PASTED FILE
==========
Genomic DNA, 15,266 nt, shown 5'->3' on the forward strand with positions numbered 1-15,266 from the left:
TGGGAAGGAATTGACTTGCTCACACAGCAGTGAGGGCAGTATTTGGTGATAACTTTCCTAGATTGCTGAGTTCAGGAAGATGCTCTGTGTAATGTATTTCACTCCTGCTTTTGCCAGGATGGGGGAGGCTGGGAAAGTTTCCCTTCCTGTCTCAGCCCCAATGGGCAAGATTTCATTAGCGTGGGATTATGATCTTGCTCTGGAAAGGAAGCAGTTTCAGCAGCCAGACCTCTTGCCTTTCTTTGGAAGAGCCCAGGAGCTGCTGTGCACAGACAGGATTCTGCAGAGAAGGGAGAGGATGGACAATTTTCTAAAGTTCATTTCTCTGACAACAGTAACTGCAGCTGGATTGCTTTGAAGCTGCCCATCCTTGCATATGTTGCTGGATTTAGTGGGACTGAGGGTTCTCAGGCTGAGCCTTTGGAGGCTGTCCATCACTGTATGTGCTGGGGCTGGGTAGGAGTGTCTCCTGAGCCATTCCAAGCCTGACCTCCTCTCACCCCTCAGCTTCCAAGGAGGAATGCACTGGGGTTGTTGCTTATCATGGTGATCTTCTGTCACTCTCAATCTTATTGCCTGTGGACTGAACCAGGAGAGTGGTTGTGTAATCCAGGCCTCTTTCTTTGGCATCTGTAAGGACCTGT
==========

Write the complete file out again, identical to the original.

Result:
Genomic DNA, 15,266 nt, shown 5'->3' on the forward strand with positions numbered 1-15,266 from the left:
TGGGAAGGAATTGACTTGCTCACACAGCAGTGAGGGCAGTATTTGGTGATAACTTTCCTAGATTGCTGAGTTCAGGAAGATGCTCTGTGTAATGTATTTCACTCCTGCTTTTGCCAGGATGGGGGAGGCTGGGAAAGTTTCCCTTCCTGTCTCAGCCCCAATGGGCAAGATTTCATTAGCGTGGGATTATGATCTTGCTCTGGAAAGGAAGCAGTTTCAGCAGCCAGACCTCTTGCCTTTCTTTGGAAGAGCCCAGGAGCTGCTGTGCACAGACAGGATTCTGCAGAGAAGGGAGAGGATGGACAATTTTCTAAAGTTCATTTCTCTGACAACAGTAACTGCAGCTGGATTGCTTTGAAGCTGCCCATCCTTGCATATGTTGCTGGATTTAGTGGGACTGAGGGTTCTCAGGCTGAGCCTTTGGAGGCTGTCCATCACTGTATGTGCTGGGGCTGGGTAGGAGTGTCTCCTGAGCCATTCCAAGCCTGACCTCCTCTCACCCCTCAGCTTCCAAGGAGGAATGCACTGGGGTTGTTGCTTATCATGGTGATCTTCTGTCACTCTCAATCTTATTGCCTGTGGACTGAACCAGGAGAGTGGTTGTGTAATCCAGGCCTCTTTCTTTGGCATCTGTAAGGACCTGT